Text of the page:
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Activities and Seminars

Martin Cooke. The listening talker: human and algorithmic modifications of speech designed to enhance intelligibility.
 
Date: Dec 12, 2013

What: The listening talker: human and algorithmic modifications of speech designed to enhance intelligibility.

Where: BCBL auditorium


When: 12 noon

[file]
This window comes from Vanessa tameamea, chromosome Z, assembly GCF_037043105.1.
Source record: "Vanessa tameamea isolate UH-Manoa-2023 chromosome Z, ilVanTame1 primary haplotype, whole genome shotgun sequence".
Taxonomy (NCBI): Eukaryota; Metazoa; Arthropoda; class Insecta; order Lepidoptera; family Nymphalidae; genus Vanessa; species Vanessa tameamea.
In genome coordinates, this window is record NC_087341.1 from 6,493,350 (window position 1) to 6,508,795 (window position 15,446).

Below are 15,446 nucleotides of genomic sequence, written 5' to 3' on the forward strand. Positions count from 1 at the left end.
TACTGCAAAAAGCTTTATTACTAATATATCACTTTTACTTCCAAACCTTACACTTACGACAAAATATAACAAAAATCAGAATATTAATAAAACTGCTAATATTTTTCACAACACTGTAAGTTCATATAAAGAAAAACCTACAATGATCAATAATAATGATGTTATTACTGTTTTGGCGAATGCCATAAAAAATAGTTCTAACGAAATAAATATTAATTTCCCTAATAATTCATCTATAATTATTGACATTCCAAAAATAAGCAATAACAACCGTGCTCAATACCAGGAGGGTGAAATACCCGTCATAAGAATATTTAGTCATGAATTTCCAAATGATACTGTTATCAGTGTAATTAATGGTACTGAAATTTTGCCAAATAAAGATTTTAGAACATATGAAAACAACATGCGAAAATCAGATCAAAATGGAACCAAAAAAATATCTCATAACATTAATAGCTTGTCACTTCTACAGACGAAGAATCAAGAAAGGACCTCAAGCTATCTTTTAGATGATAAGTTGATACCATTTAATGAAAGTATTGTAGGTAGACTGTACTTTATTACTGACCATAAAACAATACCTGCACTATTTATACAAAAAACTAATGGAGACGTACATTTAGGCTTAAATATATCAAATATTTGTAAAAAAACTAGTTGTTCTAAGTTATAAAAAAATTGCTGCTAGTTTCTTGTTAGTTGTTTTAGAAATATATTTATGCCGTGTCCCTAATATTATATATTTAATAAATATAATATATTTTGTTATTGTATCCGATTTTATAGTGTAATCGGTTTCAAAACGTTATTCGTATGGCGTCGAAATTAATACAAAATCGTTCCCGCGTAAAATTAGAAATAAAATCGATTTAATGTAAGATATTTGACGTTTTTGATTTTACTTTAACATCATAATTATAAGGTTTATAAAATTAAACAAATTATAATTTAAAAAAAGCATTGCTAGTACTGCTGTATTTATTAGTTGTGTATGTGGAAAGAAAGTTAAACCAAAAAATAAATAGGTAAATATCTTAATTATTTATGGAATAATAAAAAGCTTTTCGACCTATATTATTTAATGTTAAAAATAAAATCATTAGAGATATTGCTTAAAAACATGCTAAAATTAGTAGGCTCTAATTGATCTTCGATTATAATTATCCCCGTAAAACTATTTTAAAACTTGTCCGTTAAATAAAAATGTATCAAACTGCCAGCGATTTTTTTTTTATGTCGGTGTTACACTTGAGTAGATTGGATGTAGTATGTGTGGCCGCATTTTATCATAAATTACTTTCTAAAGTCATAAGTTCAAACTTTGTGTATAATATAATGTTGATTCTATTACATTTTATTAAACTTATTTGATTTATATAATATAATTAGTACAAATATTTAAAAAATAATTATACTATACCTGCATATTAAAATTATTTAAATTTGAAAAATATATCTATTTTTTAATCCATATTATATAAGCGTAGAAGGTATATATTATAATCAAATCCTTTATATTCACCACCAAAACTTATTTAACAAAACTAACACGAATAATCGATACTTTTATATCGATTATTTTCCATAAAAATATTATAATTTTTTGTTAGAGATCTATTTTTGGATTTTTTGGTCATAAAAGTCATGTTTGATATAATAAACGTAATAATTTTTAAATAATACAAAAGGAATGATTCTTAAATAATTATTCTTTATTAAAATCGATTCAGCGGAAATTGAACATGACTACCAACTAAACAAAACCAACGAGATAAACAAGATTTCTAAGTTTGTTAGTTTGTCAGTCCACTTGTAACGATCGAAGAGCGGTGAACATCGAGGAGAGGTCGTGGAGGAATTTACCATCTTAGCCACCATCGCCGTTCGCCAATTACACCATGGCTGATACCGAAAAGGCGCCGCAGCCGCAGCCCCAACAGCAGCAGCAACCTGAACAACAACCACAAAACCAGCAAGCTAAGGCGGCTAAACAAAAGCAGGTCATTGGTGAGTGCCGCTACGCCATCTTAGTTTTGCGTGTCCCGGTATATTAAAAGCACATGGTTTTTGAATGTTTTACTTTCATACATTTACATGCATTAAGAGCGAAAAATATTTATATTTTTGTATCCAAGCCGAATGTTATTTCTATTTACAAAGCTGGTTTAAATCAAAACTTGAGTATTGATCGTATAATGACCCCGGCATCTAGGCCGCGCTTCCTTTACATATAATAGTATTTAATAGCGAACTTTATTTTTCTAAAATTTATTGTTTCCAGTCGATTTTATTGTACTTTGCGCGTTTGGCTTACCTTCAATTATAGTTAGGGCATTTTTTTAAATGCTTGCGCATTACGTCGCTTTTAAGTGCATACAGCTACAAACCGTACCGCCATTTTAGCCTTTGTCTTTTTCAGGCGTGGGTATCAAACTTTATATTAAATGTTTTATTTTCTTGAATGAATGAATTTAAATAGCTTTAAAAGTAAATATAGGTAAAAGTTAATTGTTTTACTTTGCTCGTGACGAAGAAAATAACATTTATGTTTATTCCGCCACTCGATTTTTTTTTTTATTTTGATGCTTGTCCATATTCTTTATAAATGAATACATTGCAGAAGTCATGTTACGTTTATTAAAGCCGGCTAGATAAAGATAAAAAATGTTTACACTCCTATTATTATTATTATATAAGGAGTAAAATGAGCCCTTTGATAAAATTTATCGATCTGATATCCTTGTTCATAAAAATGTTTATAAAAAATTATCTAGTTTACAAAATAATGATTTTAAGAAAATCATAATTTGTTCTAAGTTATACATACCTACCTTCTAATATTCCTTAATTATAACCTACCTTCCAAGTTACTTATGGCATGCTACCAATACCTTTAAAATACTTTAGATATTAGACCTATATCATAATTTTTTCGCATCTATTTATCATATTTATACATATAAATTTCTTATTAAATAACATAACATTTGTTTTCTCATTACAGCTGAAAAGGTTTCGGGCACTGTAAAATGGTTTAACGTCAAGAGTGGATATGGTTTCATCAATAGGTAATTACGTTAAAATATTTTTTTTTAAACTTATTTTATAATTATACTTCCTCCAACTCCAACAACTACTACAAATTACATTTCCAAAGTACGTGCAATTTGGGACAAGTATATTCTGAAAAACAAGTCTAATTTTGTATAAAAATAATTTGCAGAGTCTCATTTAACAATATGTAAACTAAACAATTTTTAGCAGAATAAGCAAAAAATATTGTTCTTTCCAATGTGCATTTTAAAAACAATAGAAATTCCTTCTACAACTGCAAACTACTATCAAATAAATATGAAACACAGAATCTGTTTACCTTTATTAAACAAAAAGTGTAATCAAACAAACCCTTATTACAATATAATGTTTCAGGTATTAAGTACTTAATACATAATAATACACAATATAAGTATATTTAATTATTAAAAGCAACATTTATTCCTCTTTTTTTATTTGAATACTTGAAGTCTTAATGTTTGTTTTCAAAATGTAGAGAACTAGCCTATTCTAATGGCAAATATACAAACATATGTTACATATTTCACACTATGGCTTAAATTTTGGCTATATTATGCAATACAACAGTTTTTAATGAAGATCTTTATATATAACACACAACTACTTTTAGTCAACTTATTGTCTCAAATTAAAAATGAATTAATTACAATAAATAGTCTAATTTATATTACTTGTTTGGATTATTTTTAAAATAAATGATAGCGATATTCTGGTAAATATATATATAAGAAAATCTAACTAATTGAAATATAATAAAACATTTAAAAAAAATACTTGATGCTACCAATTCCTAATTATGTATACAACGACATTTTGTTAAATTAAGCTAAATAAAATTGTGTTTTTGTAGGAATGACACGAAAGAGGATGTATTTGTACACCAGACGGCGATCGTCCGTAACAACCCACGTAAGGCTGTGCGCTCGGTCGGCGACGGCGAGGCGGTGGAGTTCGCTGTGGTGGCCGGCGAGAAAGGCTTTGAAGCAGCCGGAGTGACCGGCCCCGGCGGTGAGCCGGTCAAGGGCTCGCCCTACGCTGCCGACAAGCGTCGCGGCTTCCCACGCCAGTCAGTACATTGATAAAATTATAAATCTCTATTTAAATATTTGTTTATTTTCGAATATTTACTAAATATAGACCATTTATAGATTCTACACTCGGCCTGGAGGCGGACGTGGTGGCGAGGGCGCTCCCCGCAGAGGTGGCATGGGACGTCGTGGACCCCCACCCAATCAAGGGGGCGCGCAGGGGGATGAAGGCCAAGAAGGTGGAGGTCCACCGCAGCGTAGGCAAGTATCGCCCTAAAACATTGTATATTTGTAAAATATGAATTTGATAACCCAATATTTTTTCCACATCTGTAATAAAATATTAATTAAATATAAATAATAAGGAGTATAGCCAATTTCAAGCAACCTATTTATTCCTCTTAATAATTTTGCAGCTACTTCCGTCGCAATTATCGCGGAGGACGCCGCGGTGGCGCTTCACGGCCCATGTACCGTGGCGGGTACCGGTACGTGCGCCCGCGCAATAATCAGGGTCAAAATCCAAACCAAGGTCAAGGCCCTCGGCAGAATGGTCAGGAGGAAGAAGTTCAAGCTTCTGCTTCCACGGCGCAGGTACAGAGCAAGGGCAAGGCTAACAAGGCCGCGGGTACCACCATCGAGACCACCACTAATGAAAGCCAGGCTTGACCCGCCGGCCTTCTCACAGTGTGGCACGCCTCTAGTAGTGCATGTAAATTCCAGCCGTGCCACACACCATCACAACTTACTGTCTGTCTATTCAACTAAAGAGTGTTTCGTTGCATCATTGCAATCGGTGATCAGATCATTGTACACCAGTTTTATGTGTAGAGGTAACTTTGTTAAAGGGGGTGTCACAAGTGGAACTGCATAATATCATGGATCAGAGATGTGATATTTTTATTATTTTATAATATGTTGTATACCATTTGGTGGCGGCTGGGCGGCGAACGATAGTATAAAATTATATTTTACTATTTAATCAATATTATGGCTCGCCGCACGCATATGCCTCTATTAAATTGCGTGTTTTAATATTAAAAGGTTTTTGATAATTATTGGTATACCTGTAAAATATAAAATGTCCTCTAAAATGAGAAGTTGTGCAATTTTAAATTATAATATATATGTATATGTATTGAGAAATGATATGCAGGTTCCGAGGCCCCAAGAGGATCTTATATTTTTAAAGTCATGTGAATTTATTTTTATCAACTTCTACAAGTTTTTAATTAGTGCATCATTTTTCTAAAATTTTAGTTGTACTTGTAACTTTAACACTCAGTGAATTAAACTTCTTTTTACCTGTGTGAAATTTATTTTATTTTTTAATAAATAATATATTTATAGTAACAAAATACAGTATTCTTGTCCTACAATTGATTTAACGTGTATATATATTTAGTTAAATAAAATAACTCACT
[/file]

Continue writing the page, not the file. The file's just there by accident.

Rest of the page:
Speech output technologies — such as the synthetic voice of SIRI or live/recorded announcements at transport interchanges — are increasingly deployed in scenarios where intelligibility might be compromised by adverse conditions, and especially so for particular listeners. When human talkers speak, they also listen. As a consequence, talkers continually adapt their speech patterns as a response to the immediate context of spoken communication, where the type of interlocutor and the environment are the dominant situational factors influencing speech production. Observations of talker behaviour can motivate the design of more robust speech output algorithms. Starting with a listener-oriented categorisation of possible goals for speech modification, this talk describes recent studies of human speech modification in response to noise, and examines both spectral and temporal changes which occur in the presence of different types of masker. It goes on to demonstrate how behavioural findings have inspired new approaches to speech modification that result in very large intelligibility gains.